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The Best Glute Activation and Strength Exercises—and Why You Probably Need Them

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Photo: Martin Novak / Getty Images

Doing butt exercises—working your glutes—isn't all about building a backside like a Kardashian. Strengthening these powerful rear muscles means your body will work more efficiently, whether you're logging miles or doing squats. (See: Why It's Important to Have a Strong Butt—Besides Looking Good) However, despite their sheer size and power, glutes have been getting a bad rap: Phrases like "dead butt syndrome," "office ass," and "lazy glutes" have been circulating, sending people to the gym, squat workout in-hand, ready to build some booty strength.

The thing is, there's a chance your glutes aren't actually weak—they're just not firing the way they should. Yes, you need to strengthen your glutes to get them to work properly. But you also need to teach your body to activate them. And that takes a solid mind-body connection. Here's what that means.

The Difference Between Glute Strength and Activation

Colleen Brough, D.P.T., assistant professor of physical therapy at Columbia University and director of the Columbia RunLab, has tons of experience helping runners excel at their sport and avoid injuries in the process. Often, both outcomes depend on what's happening in the glutes. And, while glute activation is a common problem in runners, there's a good chance you need glute activation or strengthening if you're a non-runner too. (For the record, that's not why your butt gets cold during a run.)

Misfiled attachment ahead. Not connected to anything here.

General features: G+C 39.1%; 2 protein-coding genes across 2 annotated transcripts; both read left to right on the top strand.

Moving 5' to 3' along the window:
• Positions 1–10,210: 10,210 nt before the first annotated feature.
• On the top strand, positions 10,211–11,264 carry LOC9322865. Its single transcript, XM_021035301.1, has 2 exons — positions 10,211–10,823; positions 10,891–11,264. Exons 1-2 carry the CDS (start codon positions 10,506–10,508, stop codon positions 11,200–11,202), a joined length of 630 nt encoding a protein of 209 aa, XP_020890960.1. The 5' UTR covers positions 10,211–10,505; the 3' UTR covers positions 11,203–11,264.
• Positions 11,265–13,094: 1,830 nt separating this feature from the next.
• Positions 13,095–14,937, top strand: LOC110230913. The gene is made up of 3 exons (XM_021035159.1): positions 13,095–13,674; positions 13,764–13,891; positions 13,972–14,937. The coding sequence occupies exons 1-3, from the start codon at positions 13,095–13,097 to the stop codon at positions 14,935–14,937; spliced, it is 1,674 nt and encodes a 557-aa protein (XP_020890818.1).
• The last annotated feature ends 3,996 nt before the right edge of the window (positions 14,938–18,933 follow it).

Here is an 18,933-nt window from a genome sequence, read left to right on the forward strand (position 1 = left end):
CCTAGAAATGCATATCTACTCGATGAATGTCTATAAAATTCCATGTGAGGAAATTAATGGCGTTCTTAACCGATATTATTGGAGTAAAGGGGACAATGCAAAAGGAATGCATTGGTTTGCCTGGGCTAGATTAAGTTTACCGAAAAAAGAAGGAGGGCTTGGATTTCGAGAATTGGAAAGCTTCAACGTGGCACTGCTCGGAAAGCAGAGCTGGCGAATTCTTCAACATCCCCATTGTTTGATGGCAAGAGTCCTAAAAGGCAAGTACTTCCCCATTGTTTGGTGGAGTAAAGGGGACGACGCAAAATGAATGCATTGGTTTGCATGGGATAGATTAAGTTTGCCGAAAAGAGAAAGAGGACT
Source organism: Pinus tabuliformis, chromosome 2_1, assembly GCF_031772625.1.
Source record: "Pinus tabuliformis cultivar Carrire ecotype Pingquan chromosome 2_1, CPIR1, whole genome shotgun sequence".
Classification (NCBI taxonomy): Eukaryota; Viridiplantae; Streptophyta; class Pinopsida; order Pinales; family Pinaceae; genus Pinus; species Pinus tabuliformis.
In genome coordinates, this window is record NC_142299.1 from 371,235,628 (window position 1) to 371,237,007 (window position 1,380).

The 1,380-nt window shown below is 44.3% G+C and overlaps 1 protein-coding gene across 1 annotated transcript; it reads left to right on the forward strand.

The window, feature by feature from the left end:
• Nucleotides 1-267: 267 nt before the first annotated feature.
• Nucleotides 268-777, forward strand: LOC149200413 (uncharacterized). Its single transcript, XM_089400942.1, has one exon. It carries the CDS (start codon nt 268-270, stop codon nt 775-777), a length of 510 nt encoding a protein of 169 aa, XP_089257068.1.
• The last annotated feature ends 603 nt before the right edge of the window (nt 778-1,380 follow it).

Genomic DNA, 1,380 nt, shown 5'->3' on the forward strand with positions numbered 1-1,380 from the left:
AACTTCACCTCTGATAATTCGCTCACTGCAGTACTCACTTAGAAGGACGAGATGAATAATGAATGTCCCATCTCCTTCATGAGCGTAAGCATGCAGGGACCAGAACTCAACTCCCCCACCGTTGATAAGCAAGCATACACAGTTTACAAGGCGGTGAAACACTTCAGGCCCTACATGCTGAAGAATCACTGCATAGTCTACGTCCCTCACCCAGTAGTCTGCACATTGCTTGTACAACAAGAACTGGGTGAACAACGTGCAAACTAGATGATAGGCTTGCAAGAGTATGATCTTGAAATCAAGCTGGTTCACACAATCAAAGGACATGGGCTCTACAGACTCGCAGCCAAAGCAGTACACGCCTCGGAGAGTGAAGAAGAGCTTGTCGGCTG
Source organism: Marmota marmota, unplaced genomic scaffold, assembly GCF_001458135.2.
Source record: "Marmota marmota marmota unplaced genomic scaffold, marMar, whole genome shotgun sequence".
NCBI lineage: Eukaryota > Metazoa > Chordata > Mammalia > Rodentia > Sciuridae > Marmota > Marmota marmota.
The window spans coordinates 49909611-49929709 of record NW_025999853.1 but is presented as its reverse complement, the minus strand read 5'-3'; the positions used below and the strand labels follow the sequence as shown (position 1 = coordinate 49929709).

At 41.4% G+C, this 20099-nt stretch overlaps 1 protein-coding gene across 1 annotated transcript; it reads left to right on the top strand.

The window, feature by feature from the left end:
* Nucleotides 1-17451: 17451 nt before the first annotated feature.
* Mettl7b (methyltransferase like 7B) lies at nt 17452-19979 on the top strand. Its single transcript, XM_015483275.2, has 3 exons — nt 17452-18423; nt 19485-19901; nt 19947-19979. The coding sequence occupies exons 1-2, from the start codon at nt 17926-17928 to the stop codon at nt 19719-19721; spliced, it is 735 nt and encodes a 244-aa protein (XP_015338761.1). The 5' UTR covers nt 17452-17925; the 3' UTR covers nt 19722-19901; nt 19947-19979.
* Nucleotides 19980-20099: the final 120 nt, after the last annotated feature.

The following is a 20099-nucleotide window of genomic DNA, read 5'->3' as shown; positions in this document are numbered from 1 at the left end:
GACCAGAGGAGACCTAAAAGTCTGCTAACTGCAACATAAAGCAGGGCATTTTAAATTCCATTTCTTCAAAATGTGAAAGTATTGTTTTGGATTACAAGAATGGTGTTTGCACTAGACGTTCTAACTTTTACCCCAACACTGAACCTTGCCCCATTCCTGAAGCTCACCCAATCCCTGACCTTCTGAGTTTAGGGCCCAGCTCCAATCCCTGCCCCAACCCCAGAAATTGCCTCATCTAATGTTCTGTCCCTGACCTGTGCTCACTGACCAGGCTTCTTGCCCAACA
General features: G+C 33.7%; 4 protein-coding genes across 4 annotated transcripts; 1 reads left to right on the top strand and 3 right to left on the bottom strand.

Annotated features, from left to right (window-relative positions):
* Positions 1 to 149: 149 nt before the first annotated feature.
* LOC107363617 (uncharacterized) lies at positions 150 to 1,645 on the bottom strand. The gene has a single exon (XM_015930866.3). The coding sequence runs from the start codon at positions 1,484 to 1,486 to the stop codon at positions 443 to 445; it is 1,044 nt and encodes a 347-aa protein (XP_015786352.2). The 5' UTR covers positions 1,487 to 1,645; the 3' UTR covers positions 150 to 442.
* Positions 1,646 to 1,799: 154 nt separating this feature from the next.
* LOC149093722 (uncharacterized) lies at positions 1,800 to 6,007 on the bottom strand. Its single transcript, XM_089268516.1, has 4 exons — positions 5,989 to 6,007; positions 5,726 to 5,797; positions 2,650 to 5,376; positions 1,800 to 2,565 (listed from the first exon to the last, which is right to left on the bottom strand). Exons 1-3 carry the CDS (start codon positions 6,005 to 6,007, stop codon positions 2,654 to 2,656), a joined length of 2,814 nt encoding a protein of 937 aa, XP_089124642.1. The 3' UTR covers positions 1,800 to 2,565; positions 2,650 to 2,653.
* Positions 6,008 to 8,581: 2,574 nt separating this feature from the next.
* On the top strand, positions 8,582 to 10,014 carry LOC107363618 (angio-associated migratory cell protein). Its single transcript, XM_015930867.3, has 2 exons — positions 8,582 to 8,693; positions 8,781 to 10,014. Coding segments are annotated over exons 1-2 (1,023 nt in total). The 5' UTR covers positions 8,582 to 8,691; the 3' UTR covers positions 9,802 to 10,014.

"There are two common presentations: The first, a runner has strong glutes but they're not using those strong glutes during a run. Their motor pattern involves using their hamstrings or low back instead," Brough explains. "Then there's the other group whose glutes just aren't firing at all." That means they need a little booty wake-up call with both strength and activation exercises.

The first step in bettering your butt work is recognizing which category you fall into. Brough says to think about your past injuries or aches. If you've frequently had hamstring or calf issues (or currently have them), you can probably blame your glutes for being weak or not firing and letting these other muscles take over. (Weak glutes could also cause lower-back pain in runners.)

If you're all good on the injury front, try one drill to test your glute strength: Lie facedown with your hips on the edge of a bed, toes touching the floor, and knees bent and relaxed. See if you can contract (squeeze) your butt, without recruiting any other muscles in your lower half or trunk. "If you struggle through it, then your glutes are likely inhibited," Brough explains, meaning you likely need to focus on strengthening your backside. "Let's say you do feel the contraction—where else are you feeling fire? Are you getting a strong sense of muscle tension in the low back or hamstring or calf?" If you answer "yes" to the last Q, then it's likely time you need to work a little more glute activation into your workouts.

How to Start Strengthening Your Glutes

So, if you fall into the category of not being able to contract your glute without recruiting other muscles, then it's time to kick off a little strength work. The first step is mastering an isometric hold.